From 1977 to 1986, the Marvel Comics Super Specials showcased rock stars, adapted films and featured original works from the House of M. Over the course of 41 issues, everyone from The Beatles to Conan the Barbarian to The Muppets were given their time in the spotlight. For the most part, these comics were a way to relive films in an era before home video had yet to become an entertainment juggernaut.
Often times, Marvel would first adapt a popular flick into three standard comic book issues before collecting the trio into one of their magazine-sized super specials that would sometimes include special features like interviews with filmmakers and behind-the-scenes photos. Because these comics were geared primarily at children and teens, the titles offered as Super Specials would be based on movies that were deemed "the next big thing" -- with varying degrees of success. With that in mind, here's a look at the best, the worst and the just plain baffling of all of the Marvel Comics Super Specials. Covering from Arrakis to Xanadu and beyond, it's going to be a pretty strange trip back in time.THE BEST:
The Kiss comic you see above has the distinction of being not only the first Marvel Super Special, but also one of the most notorious publicity stunts ever carried out. In order to drum up some serious press about the book, Marvel came up with the idea of using the blood of each band member in the printing of the book. The eternally media savvy group happily agreed and arranged to have vials of blood taken backstage during a New York City area tour stop. Kiss later reconvened and were joined by Stan Lee for a ceremony at Marvel's publishing plant during which time their blood was removed from refrigeration and mixed with the red ink that was to be used in their comic (a notary was one hand to get the signatures of Gene Simmons, et al to make sure that everything was legitimate). The ploy was a huge success, resulting in huge sales -- and the cementing of their reputation as makers of "devil music" amongst the unenlightened. The best part? It would be a fun read even without the gimmick.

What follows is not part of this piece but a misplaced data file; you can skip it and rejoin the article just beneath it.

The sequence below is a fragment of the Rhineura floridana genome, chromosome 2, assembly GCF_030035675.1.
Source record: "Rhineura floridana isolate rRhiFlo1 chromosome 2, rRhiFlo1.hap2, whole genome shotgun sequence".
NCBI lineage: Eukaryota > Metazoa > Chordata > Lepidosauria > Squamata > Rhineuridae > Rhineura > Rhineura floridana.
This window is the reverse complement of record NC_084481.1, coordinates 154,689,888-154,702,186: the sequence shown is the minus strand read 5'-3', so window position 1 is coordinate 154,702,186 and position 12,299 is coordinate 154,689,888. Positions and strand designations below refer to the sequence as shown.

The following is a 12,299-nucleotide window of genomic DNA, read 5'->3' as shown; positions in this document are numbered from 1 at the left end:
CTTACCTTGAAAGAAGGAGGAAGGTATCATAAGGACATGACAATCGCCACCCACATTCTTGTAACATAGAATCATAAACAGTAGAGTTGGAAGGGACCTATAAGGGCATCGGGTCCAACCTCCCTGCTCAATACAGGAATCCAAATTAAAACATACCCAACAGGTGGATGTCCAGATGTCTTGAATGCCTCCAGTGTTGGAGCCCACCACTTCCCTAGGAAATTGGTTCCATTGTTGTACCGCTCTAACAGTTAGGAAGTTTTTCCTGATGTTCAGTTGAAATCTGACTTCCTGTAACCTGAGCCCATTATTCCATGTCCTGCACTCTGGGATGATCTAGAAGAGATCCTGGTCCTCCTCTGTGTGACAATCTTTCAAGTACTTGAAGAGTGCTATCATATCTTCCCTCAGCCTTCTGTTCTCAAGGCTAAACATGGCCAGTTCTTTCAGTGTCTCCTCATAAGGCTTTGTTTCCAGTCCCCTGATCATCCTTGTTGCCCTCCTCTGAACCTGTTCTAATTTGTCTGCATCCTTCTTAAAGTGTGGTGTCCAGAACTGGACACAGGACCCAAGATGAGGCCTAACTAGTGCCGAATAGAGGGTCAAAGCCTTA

4) The Adventures of Buckaroo Banzai Across the 8th Dimension
You either get Buckaroo Banzai
or you don't. Those who appreciate the oddness on display in the film have long lamented the fact that there isn't too much merchandise featuring Buckaroo and the Hong Kong Cavaliers. One notable example is Marvel's Super Special adaptation which proved that the movie's esoteric charms are a natural fit for the comic book medium (further evidenced by Moonstone Books' subsequent comics featuring the characters). If there's a nitpick to be found here, it's that Buckaroo's comic doppelganger often looks more like Adam Ant than Peter Weller. Now that I think about it, that's actually kind of awesome.
3) Indiana Jones and the Temple of Doom
Marvel released Super Specials for both Raiders of the Lost Ark
and Indiana Jones and the Temple of Doom
, but the latter makes this list because it actually improves on its source material. I know, you are thinking that Temple of Doom